Creative Writing at The New School

Thanks to the cooperation of the National Book Critics Circle (NBCC) and The School of Writing at The New School, as well as the tireless efforts of our students and faculty, we are able to provide interviews with each of the NBCC Awards Finalists for the publishing year 2013.

Joyce Chen, on behalf of the School of Writing at The New School and the NBCC, interviewed Sheri Fink, via email, about her book Five Days at Memorial: Life and Death in a Storm-Ravaged Hospital (Crown), which won the NBCC award in the category of Nonfiction, for the 2013 NBCC awards.

 

fivedaysatmemorialFrom the Publisher: In the tradition of the best investigative journalism, physician and reporter Sheri Fink reconstructs five days at Memorial Medical Center and draws the reader into the lives of those who struggled mightily to survive and to maintain life amid chaos. After Katrina struck and the floodwaters rose, the power failed, and the heat climbed, exhausted caregivers chose to designate certain patients last for rescue. Months later, several health professionals faced criminal allegations that they deliberately injected numerous patients with drugs to hasten their deaths.  Five Days at Memorial, the culmination of six years of reporting, unspools the mystery of what happened in those days, bringing the reader into a hospital fighting for its life and into a conversation about the most terrifying form of health care rationing. In a voice at once involving and fair, masterful and intimate, Fink exposes the hidden dilemmas of end-of-life care and reveals just how ill-prepared we are in America for the impact of large-scale disasters—and how we can do better.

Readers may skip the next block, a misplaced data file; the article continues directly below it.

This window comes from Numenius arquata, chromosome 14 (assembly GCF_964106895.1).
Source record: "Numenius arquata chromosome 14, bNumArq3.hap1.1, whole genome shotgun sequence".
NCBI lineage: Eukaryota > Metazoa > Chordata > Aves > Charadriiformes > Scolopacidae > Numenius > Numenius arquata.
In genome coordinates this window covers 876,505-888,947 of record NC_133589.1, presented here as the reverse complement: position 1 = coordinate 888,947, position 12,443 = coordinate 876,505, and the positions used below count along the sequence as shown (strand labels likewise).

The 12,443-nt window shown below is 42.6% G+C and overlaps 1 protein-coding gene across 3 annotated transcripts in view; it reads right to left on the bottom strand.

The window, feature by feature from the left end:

Joyce Chen: Your original New York Times magazine piece ran on August 25, 2009, a little over three-and-a-half years following the devastating storm; and your book, Five Days at Memorial, was released just last year, eight years after Katrina. Yet, there is an immediacy and vibrancy to the characters and events taking place on the page, a hope on the reader’s part that everything will turn out alright, though we obviously know now in retrospect—and in real life—that this was not always the case.

You mention in a note early on that you were not at the hospital to witness the events yourself. How did experiencing the storm second-hand, via interviews, research, and even the subsequent lawsuits and trials, help or hurt the process of constructing a cohesive narrative? Were there any moments in the chronology that were particularly difficult to reconstruct (whether due to conflicting accounts or lack of documentation)?

Sheri Fink: The interviews and research were key to constructing the narrative. With so much going on spread out over a distance of roughly two city blocks, discovering the full story would have required a great deal of work whether or not I had been there. So many people had a piece of the totality of what happened. The hardest parts to reconstruct were the events leading up to the decision to medicate the patients, the chain of discussions and interpretations.

JC: I can only imagine how difficult it was to map out the book itself in terms of giving each character a fair portrayal, accurately depicting the timeline of events throughout the hospital, and ensuring that your themes of truth and humanity weren’t lost in the narrative. When did you know that you’d exhausted all of your research, and could you talk a bit about the actual process of pulling together all the disparate parts—both for the original magazine piece and for the longer book?